Friday morning I left Hostel Hell and travelled up to El Cerrito del Norte where I would be staying with my host for the next three days, Steve Schaffran and his partner Ellen Braithwaite. Steve, jack of all trades (and master of many) was a tutor in economics at Balliol in the late 60s, is a good friend of Andrew and Peggotty Graham's, is fluent in Spanish after time in the Peace Corps in South America, and now (from what I can gather) seems to dabble in many business activities. He was (according to internet sources) leader of the team by Apple and Adobe that introduced professional desktop publishing into Latin America, and now manages the Latin American business of a company that creates software for Apple. He also dabbles in the wine business, owning a stake in a vineyard in Argentina.
After an introduction to my room in Steve and Ellen's charming hill-top, wood-framed house, Steve and I hopped into the car to go on a tour of the local Richmond area and the historic waterfront where we were hoping to explore some abandoned structures.
Richmond was once a thriving city with a booming economy based on car manufacturing and, during the Second World War, the first mass production line of warships. During that period its population expanded due to the influx of African- and Latin-American immigrants who moved there to seek work in the ship-building industry where the demand for labour was high as all the native workers had been drafted into military service. However, once the war ended and the ship-industry collapsed, the Richmond economy suffered severely. The scars are still evident, as I saw when we visited Kaiser's Shipyard. The dry docks, once full of partly- and fully-assembled warships, now lie empty and flooded. The Red Oak Victory, a WWII Victory ship sits moored at the dock - serving partly as a monument to Richmond's contribution to the war effort; partly as a mocking reminder of Richmond's fall as a thriving marine-industry city.
Staircase to nothing: the once-dry docks now sit flooded - and empty
A regeneration project was completed a decade or so ago which sought to turn Richmond back into a thriving port city by building new cranes and new carrier-docks where ships could offload goods and carrier containers. However, the project failed and the cranes now tower above the abandoned landscape, decaying and rusting.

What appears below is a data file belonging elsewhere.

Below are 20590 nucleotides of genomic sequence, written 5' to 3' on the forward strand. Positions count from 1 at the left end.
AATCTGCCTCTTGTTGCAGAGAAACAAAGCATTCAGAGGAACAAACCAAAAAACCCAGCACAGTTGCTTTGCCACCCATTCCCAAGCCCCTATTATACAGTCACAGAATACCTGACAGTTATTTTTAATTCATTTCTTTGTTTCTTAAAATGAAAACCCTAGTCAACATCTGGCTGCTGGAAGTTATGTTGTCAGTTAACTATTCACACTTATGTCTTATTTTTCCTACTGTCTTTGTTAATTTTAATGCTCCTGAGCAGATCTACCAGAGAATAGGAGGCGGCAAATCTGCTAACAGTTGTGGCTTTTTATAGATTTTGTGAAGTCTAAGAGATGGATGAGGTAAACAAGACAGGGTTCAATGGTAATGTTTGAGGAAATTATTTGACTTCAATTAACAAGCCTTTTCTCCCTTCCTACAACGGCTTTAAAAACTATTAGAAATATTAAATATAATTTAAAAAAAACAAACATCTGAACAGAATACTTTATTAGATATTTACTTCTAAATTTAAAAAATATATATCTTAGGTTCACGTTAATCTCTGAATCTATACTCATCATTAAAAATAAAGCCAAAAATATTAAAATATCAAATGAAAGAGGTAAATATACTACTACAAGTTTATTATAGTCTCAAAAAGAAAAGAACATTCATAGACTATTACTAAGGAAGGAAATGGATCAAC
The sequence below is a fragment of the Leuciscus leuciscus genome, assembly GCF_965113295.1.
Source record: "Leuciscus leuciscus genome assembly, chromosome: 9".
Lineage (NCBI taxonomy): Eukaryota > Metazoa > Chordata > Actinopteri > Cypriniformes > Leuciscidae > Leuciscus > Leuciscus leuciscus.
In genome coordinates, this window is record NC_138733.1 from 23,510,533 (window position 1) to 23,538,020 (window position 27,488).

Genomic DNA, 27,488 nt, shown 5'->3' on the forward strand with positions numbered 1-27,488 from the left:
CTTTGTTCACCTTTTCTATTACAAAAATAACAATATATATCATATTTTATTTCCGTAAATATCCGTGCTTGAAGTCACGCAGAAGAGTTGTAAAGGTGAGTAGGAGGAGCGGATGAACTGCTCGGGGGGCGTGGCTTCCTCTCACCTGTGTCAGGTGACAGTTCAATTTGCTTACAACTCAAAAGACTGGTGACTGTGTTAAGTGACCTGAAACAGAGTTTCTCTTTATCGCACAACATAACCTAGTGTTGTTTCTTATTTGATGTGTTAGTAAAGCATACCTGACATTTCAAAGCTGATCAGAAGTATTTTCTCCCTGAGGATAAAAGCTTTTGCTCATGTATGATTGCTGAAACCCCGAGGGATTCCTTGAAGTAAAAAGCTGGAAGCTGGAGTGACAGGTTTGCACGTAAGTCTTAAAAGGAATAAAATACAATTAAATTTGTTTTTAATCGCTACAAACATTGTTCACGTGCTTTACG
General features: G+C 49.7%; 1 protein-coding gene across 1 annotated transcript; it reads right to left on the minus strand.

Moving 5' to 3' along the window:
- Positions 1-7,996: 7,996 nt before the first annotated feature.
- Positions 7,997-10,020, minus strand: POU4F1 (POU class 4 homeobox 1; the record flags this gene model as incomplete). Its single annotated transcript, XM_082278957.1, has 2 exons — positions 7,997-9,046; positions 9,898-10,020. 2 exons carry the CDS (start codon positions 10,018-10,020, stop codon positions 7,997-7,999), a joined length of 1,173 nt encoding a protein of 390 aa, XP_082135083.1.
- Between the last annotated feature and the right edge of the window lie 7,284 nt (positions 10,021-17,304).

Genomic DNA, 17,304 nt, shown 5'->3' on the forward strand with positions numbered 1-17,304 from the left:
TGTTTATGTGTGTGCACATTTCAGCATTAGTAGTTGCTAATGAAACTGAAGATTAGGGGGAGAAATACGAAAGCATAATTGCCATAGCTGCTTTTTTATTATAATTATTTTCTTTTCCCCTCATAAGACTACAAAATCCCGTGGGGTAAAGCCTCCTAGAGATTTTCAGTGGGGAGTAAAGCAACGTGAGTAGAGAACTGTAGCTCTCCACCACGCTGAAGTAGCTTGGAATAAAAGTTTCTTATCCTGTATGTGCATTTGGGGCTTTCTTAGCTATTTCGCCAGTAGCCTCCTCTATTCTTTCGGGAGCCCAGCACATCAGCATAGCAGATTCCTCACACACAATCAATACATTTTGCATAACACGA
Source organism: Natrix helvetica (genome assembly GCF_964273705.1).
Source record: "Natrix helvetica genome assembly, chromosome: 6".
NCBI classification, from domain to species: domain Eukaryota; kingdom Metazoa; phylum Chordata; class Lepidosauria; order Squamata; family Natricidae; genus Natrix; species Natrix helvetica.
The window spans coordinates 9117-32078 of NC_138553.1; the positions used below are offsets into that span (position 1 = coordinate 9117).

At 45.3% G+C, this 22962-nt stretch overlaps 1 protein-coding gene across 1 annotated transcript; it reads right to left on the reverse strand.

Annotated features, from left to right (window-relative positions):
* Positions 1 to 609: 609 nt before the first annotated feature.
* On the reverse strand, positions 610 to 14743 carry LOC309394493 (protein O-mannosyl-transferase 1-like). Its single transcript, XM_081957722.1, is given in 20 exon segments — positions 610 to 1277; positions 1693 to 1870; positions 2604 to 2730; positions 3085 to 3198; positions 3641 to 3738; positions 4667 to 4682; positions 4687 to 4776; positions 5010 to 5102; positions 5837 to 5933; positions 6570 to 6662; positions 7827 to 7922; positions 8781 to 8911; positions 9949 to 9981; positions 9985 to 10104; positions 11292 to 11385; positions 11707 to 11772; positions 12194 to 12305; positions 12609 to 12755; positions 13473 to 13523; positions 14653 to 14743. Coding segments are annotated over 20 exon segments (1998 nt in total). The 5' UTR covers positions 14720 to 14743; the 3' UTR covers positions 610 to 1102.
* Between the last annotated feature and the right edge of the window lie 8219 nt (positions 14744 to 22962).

One of the remaining cranes
'FIRE EXTINGUISHER INSIDE'
We travelled onwards to Richmond Point. We parked the car nearby an old abandoned factory building on the edge of the bay. The history of the building is unknown, but around 20 years ago it functioned as a chemical factory, since which it has lain empty, abandoned. We saw a school-child walking out from the site and through a hole in the fence. Steve asked him what was inside. His reply: "art and stuff". We thought we ought to explore.
Like so many of the buildings I've visited, the interplay between the building's structure, the natural light sources, and the vivid colours of the graffiti 'art' covering the walls seemed to bring the building to life and inject energy into the otherwise desolate environment.
Silhouette of Man
"Art and Stuff"
Interior #4 (b&w)
At the rear of the building lay empty room shells that once houses offices. Upstairs stud-walling frames stood stripped of their plasterboard seeming to endlessly divide up the room in vertical slices.
Office interior, upstairs
We continued our walk along the bay shore. An old port terminal building and a fantastic train-pier ferry boarder.
Train-pier ferry boarder
The interior of the port terminal building reminded me of the interiors I'd seen at a local WWI munition factory back in Scotland.
Terminal Building - Interior
We returned after some more touring in the car just in time for a late supper of pork chops, rice, and some delicious sauteed apples washed down with a glass of red wine. Tomorrow I planned a trip to Angel Island, located in San Francisco bay, so headed to bed early in preparation for my trip the following day.